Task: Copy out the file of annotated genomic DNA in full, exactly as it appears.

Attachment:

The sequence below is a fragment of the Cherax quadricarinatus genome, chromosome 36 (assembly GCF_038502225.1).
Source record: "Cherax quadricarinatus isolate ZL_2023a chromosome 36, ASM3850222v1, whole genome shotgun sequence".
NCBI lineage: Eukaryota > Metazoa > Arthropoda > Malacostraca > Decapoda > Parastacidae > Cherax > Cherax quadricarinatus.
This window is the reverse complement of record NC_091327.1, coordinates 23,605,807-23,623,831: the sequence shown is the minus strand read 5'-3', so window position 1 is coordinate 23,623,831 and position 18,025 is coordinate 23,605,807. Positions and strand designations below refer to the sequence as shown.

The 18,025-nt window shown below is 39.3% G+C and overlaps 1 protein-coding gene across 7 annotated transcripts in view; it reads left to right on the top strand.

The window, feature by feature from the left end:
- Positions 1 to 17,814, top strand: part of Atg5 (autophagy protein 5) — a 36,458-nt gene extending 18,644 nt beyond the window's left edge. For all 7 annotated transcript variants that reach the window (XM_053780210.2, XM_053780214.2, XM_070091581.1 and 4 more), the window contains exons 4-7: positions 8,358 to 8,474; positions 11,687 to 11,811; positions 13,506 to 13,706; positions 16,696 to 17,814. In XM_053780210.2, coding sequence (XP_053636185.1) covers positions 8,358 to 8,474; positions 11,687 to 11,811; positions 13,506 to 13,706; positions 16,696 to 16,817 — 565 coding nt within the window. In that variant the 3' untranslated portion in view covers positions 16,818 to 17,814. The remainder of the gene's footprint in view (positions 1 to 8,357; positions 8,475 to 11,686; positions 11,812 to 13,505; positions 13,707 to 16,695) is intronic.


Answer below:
The sequence below is a fragment of the Cherax quadricarinatus genome, chromosome 36 (assembly GCF_038502225.1).
Source record: "Cherax quadricarinatus isolate ZL_2023a chromosome 36, ASM3850222v1, whole genome shotgun sequence".
NCBI lineage: Eukaryota > Metazoa > Arthropoda > Malacostraca > Decapoda > Parastacidae > Cherax > Cherax quadricarinatus.
This window is the reverse complement of record NC_091327.1, coordinates 23,605,807-23,623,831: the sequence shown is the minus strand read 5'-3', so window position 1 is coordinate 23,623,831 and position 18,025 is coordinate 23,605,807. Positions and strand designations below refer to the sequence as shown.

The 18,025-nt window shown below is 39.3% G+C and overlaps 1 protein-coding gene across 7 annotated transcripts in view; it reads left to right on the top strand.

The window, feature by feature from the left end:
- Positions 1 to 17,814, top strand: part of Atg5 (autophagy protein 5) — a 36,458-nt gene extending 18,644 nt beyond the window's left edge. For all 7 annotated transcript variants that reach the window (XM_053780210.2, XM_053780214.2, XM_070091581.1 and 4 more), the window contains exons 4-7: positions 8,358 to 8,474; positions 11,687 to 11,811; positions 13,506 to 13,706; positions 16,696 to 17,814. In XM_053780210.2, coding sequence (XP_053636185.1) covers positions 8,358 to 8,474; positions 11,687 to 11,811; positions 13,506 to 13,706; positions 16,696 to 16,817 — 565 coding nt within the window. In that variant the 3' untranslated portion in view covers positions 16,818 to 17,814. The remainder of the gene's footprint in view (positions 1 to 8,357; positions 8,475 to 11,686; positions 11,812 to 13,505; positions 13,707 to 16,695) is intronic.